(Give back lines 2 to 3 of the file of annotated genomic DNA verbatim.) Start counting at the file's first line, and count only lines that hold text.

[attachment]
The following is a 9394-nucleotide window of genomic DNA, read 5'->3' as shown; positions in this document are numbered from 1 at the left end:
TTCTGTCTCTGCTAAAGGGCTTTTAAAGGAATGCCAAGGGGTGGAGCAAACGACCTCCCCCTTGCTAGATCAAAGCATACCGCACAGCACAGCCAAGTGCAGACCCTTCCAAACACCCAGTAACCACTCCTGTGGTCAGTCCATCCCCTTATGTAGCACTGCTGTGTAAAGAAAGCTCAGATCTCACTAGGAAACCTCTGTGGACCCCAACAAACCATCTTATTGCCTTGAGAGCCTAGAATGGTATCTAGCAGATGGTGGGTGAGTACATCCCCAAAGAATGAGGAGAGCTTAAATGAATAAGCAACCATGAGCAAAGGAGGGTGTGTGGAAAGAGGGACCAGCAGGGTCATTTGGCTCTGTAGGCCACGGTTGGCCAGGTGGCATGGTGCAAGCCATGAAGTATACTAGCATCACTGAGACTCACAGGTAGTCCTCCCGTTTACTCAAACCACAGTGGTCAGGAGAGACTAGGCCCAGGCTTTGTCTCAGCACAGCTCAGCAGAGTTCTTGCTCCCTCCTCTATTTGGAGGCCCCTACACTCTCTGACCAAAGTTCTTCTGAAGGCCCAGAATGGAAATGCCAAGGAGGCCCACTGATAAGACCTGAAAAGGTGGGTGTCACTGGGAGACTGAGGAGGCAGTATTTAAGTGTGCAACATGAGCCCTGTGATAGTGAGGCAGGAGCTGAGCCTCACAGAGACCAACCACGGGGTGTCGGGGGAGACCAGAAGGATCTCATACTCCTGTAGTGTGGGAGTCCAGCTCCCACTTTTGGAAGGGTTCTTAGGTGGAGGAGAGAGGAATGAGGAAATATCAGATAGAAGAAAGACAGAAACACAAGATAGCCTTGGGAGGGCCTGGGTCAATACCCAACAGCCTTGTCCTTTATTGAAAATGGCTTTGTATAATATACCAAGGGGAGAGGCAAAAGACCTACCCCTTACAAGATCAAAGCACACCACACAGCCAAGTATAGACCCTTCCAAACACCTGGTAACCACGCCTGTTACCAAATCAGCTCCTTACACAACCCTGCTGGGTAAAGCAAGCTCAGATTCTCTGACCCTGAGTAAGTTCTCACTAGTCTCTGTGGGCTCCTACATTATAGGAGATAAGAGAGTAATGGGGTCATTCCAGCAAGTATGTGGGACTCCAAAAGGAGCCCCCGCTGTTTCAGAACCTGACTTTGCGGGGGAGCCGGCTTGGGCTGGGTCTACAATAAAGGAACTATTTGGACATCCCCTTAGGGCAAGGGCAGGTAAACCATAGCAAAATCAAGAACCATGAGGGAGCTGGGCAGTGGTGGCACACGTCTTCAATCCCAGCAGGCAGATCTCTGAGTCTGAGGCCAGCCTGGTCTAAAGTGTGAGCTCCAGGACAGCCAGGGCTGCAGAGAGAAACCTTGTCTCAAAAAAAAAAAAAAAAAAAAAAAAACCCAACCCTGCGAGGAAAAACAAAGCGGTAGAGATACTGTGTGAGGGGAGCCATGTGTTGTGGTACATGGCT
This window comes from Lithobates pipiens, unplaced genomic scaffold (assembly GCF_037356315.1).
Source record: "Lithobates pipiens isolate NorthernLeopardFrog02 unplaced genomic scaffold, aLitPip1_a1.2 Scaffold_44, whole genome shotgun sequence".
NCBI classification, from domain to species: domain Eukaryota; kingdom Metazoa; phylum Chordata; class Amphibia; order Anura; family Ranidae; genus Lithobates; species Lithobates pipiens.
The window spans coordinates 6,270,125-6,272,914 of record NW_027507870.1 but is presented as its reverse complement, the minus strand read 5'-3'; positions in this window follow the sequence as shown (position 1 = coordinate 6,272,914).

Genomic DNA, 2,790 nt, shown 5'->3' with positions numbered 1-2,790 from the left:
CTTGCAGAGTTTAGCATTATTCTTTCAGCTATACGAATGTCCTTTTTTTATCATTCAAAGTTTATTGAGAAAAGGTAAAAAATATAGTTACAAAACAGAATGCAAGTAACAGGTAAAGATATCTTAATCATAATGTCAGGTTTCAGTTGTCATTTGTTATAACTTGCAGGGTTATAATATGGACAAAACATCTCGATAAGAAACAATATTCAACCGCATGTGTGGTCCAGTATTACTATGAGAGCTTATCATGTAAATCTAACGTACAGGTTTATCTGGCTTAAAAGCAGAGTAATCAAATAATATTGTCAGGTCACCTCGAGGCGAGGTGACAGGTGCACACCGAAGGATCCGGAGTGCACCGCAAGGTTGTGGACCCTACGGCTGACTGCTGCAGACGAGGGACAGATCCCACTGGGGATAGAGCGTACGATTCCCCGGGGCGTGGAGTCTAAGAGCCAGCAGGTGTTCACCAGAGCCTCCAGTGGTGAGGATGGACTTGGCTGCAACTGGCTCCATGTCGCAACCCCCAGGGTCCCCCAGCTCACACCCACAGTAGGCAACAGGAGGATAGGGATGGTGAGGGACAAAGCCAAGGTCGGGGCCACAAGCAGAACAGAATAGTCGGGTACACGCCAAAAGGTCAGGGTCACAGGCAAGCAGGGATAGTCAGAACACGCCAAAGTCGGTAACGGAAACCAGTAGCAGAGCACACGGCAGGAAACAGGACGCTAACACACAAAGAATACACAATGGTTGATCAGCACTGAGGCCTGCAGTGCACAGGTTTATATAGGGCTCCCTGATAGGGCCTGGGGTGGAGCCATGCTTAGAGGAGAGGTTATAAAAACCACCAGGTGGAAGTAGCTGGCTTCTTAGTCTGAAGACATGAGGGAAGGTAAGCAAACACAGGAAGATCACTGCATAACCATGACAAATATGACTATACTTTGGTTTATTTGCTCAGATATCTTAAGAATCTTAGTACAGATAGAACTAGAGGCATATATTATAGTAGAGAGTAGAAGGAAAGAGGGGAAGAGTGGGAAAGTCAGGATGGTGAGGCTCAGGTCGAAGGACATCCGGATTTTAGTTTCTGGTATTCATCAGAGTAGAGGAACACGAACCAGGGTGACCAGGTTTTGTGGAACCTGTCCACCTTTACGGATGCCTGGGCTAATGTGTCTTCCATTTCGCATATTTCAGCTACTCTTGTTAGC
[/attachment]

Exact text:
TTCTGTCTCTGCTAAAGGGCTTTTAAAGGAATGCCAAGGGGTGGAGCAAACGACCTCCCCCTTGCTAGATCAAAGCATACCGCACAGCACAGCCAAGTGCAGACCCTTCCAAACACCCAGTAACCACTCCTGTGGTCAGTCCATCCCCTTATGTAGCACTGCTGTGTAAAGAAAGCTCAGATCTCACTAGGAAACCTCTGTGGACCCCAACAAACCATCTTATTGCCTTGAGAGCCTAGAATGGTATCTAGCAGATGGTGGGTGAGTACATCCCCAAAGAATGAGGAGAGCTTAAATGAATAAGCAACCATGAGCAAAGGAGGGTGTGTGGAAAGAGGGACCAGCAGGGTCATTTGGCTCTGTAGGCCACGGTTGGCCAGGTGGCATGGTGCAAGCCATGAAGTATACTAGCATCACTGAGACTCACAGGTAGTCCTCCCGTTTACTCAAACCACAGTGGTCAGGAGAGACTAGGCCCAGGCTTTGTCTCAGCACAGCTCAGCAGAGTTCTTGCTCCCTCCTCTATTTGGAGGCCCCTACACTCTCTGACCAAAGTTCTTCTGAAGGCCCAGAATGGAAATGCCAAGGAGGCCCACTGATAAGACCTGAAAAGGTGGGTGTCACTGGGAGACTGAGGAGGCAGTATTTAAGTGTGCAACATGAGCCCTGTGATAGTGAGGCAGGAGCTGAGCCTCACAGAGACCAACCACGGGGTGTCGGGGGAGACCAGAAGGATCTCATACTCCTGTAGTGTGGGAGTCCAGCTCCCACTTTTGGAAGGGTTCTTAGGTGGAGGAGAGAGGAATGAGGAAATATCAGATAGAAGAAAGACAGAAACACAAGATAGCCTTGGGAGGGCCTGGGTCAATACCCAACAGCCTTGTCCTTTATTGAAAATGGCTTTGTATAATATACCAAGGGGAGAGGCAAAAGACCTACCCCTTACAAGATCAAAGCACACCACACAGCCAAGTATAGACCCTTCCAAACACCTGGTAACCACGCCTGTTACCAAATCAGCTCCTTACACAACCCTGCTGGGTAAAGCAAGCTCAGATTCTCTGACCCTGAGTAAGTTCTCACTAGTCTCTGTGGGCTCCTACATTATAGGAGATAAGAGAGTAATGGGGTCATTCCAGCAAGTATGTGGGACTCCAAAAGGAGCCCCCGCTGTTTCAGAACCTGACTTTGCGGGGGAGCCGGCTTGGGCTGGGTCTACAATAAAGGAACTATTTGGACATCCCCTTAGGGCAAGGGCAGGTAAACCATAGCAAAATCAAGAACCATGAGGGAGCTGGGCAGTGGTGGCACACGTCTTCAATCCCAGCAGGCAGATCTCTGAGTCTGAGGCCAGCCTGGTCTAAAGTGTGAGCTCCAGGACAGCCAGGGCTGCAGAGAGAAACCTTGTCTCAAAAAAAAAAAAAAAAAAAAAAAAACCCAACCCTGCGAGGAAAAACAAAGCGGTAGAGATACTGTGTGAGGGGAGCCATGTGTTGTGGTACATGGCT
This window comes from Lithobates pipiens, unplaced genomic scaffold (assembly GCF_037356315.1).